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Lesbians and cervical cancer

Compared to heterosexual women, lesbians may be at greater risk for HPV and cervical cancer due to health and lifestyle factors associated with poor overall health. Women who have sex with women can contract the virus from an infected partner in the same ways heterosexual women can, including through genital to genital contact, touching the genitals of a partner and then one’s own, or sharing sex toys without cleaning them properly first. Many lesbians have also experienced heterosexual intercourse, increasing their risk for HPV. However, lesbians are less likely to regularly visit a reproductive health specialist and are therefore less exposed to information about HPV or make use of the preventative steps developed for women. (Source: National LGBT Cancer Network)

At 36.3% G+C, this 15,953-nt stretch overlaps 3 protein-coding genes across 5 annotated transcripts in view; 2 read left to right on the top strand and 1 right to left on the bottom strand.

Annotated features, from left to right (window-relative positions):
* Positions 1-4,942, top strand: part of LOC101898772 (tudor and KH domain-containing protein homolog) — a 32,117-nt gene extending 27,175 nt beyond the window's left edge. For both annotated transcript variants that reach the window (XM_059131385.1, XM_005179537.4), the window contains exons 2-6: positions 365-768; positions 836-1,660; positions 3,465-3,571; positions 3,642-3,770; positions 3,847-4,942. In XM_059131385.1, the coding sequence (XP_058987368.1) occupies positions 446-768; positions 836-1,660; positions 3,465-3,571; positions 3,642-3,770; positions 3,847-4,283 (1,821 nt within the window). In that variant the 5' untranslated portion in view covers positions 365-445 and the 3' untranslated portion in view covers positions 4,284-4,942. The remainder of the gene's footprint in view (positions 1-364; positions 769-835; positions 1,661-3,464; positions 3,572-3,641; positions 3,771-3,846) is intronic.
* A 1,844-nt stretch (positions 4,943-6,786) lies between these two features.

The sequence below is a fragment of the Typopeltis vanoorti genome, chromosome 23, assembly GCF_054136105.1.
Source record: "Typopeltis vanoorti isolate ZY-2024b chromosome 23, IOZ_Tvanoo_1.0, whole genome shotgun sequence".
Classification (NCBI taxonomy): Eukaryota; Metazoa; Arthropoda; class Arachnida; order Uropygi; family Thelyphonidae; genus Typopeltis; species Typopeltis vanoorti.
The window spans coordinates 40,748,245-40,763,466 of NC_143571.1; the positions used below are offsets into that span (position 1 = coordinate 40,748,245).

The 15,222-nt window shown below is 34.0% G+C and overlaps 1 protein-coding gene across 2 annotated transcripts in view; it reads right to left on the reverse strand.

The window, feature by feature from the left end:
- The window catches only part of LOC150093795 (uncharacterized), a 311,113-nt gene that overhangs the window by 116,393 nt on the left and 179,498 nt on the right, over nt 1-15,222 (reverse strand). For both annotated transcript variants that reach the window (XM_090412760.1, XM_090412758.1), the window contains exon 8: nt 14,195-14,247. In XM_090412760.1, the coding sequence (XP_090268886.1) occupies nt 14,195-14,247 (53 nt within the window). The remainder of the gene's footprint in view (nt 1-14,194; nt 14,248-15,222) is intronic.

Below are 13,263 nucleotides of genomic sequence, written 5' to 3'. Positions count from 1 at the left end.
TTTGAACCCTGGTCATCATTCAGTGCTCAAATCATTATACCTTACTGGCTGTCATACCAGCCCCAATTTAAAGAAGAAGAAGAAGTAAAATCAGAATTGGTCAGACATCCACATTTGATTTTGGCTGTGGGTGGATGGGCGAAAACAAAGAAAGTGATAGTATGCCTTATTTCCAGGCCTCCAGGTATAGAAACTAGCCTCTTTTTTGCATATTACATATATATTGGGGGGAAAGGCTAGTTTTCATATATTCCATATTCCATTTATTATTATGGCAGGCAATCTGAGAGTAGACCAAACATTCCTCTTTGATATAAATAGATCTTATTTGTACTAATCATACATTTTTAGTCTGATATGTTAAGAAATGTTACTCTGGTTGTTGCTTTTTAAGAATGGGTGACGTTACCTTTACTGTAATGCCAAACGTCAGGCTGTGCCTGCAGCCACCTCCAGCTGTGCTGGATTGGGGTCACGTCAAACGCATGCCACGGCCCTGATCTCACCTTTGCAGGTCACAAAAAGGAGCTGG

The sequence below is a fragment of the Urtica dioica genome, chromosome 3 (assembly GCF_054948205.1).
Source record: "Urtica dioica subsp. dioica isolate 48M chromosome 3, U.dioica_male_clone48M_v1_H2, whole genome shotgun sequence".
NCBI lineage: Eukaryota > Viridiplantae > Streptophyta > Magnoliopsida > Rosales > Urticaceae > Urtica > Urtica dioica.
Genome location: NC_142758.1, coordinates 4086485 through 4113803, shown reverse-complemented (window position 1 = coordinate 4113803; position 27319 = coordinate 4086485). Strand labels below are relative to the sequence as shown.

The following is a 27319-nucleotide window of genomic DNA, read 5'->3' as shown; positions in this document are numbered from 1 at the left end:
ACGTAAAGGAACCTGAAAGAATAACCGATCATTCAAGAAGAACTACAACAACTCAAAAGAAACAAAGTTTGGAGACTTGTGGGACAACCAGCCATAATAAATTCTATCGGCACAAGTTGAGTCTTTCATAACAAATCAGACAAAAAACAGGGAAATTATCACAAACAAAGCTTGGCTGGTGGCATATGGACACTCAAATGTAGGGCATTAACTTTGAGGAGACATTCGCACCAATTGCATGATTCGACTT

Read more about HPV and cancer in LGBT communities HERE 

Reframing HPV

Much of the work now being done in the health arena around HPV is to reframe the discussion from instead of viewing HPV only as an STI, to instead address the instead address it as a cause of cervical cancer, and  to the lack of education, knowledge, and vaccination from that perspective.

(Read more about preventing cervical cancer on the CDC website HERE)

Additionally, the widespread misinformation about HPV transmission and lack of access to preventative care in LBT communities must be addressed.  Culturally competent clinicians, as well as community outreach campaigns, are two ways to increase testing and awareness in our communities.

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Upcoming! Sixth Annual Genderevolution conference, Salt Lake City UT

Sixth Annual Genderevolution 2014 Conference: Love Your Queer Body

Saturday, November 15th, 2014

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The purpose of the Genderevolution is to:

  • Foster community building among trans* folk and allies alike, to help create a strong and safe space to push gender boundaries in the Salt Lake City area.
  • Educate employees, cisgender/non-trans* folk, trans* folk, health and mental care providers, and allies about the myths and realities of gender.
  • Celebrate trans* identities in an inclusive, healthy and positive way.utah-pride-center